Couldn't agree more. The paramaters for a flatscreen to produce a good pic have to be finely tuned to the point of ridiculousness. By this I mean that any link in the chain can balls it up.
Buy an expensive telly with the wrong output? Never mind, just spend the next few years KNOWING that you're missing out on 1080p.
Get the wrong kind of DVD player? Oops.
Watching a channel with rubbish compression? Welcome to artifact city.
Honestly, unless you really can drop a couple of thousand and not notice it, stick with CRT. They'll make almost any signal look good.
Also, I second everything that has been said about the reviewer. Why is El Reg getting someone who plainly neither knows nor cares about telly to review, er, a telly? Would they do that with a graphics card? Or a mobe?
Case in point 1: "This means it's back to the old CRT in the spare room to watch the news, while reserving the Samsung for DVDs."
So you can watch DVDs on your television but not, er, television. (The "tele" bit in television roughly means "at a distance" and refers to broadcasting or similar technologies like IPTV or whatever replaces it)
Case in point 2: "I'm personally not really that bothered about having the absolute last word in terms of quality"
HD doesn't exist
If you bother to research this shite you will realise that 'HD'= compensation for the fact that a pixel is a square and not a circle. It is all bullshit. HDMI signals are purely the industry solution to essentially LCD TV's not being able to run at a high enough resolution to not suck.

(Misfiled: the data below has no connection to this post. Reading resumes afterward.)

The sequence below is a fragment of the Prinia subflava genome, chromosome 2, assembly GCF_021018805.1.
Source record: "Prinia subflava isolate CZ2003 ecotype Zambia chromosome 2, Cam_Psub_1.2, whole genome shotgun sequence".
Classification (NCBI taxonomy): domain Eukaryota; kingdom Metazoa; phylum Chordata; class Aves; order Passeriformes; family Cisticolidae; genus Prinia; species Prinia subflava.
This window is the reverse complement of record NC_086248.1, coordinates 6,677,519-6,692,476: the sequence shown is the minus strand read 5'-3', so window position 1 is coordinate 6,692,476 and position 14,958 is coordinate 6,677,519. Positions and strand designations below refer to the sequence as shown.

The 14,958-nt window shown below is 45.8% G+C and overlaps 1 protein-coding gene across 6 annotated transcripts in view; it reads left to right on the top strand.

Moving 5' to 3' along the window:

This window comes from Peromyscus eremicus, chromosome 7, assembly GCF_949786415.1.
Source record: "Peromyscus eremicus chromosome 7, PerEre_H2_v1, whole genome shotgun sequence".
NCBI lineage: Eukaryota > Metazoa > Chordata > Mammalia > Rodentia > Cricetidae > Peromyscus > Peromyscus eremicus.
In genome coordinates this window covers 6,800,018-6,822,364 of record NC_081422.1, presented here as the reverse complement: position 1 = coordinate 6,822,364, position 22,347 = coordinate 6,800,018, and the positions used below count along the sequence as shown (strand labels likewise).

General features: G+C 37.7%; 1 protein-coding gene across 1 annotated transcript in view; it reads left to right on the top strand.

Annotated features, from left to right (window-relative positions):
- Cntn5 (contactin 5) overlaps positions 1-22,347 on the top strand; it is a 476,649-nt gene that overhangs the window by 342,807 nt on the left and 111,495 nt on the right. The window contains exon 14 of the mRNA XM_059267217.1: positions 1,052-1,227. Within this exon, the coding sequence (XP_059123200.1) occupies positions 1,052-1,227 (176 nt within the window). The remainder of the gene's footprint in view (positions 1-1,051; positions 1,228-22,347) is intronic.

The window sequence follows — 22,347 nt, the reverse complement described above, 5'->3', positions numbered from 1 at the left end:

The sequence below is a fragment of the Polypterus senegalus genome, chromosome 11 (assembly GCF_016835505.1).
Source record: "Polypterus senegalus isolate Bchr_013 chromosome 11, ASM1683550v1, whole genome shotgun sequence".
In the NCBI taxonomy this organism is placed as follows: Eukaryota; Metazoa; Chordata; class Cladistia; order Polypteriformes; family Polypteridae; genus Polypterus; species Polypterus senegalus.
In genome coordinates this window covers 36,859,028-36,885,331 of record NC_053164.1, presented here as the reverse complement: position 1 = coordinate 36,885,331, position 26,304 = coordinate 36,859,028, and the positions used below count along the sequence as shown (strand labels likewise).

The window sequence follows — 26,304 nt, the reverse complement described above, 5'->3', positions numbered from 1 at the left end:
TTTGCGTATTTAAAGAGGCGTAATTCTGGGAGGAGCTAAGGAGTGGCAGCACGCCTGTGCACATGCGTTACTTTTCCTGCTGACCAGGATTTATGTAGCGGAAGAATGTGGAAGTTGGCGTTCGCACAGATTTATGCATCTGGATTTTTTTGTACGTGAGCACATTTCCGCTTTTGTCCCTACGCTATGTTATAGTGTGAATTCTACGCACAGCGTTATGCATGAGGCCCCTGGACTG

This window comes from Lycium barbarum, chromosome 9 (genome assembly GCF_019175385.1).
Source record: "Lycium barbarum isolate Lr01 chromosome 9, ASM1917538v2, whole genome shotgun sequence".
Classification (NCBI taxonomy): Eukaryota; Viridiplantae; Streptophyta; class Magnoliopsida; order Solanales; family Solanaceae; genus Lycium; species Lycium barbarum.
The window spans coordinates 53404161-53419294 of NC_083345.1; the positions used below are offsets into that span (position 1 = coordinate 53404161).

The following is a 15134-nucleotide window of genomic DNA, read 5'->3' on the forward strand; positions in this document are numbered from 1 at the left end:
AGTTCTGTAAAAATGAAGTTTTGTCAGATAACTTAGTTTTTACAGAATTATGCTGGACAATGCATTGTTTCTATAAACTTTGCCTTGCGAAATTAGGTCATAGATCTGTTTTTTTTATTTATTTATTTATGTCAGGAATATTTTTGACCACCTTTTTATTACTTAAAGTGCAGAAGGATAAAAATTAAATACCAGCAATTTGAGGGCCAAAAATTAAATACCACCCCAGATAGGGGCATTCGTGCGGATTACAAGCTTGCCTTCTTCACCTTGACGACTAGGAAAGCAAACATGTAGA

Stick to CRT until there a no more TV repair men to fix them.
I have PS3 I use it to watch dvd's and blu-ray + games on a classic flat screen crt that I have had for over a decade and it looks top notch, I have viewed the same signal on a hd lcd and a bloody expensive one at that and there is no difference.
Consumers it is time to wake up and smell the scandal.
To be fair
Is it actually possible to buy a 40"+ LCD/Plasma that isn't HD Ready these days? If all you want to do is watch standard definition, then you'd definitely be better off with a native standard definition set, but I don't think I've actually seen one that size for quite a while. Large screen these days seems to mean HD-Ready, whether you like it or not.
Comet or Currys?
I've been looking for a big big tv. One thing I have noticed is the in Comet stores all the TVs have a display card which list the actual screen res, but go into Currys and none and I mean none of the shelf tickets give any info about the spec, no res, no brightness nothing. It's as if the have some thing to hide. I also noticed most if not all large plasma screens appear to be 1024*768 (I may be wrong).
Bad review of the review.
This is a great TV ( Ive just bought one ) and that was a terrible review!
As others have said, I cant believe it was tested without a HD source ( listen to your son - get that PS3! )
The thing to note about this TV is value. You can get it for £ 600 + 5 year warranty if you shop around.
It costs £1000 for the 50" version of this , or the Sammy 46" 1080p LCD costs around £1500 ( your eye can only see the difference in the higher res when you go over 42" )
This may not be the best TV out there, but its very good and you cant complain at that price. Or at least thats the conclusion I came to after 5 days of soul destroying research and a £ 2k budget.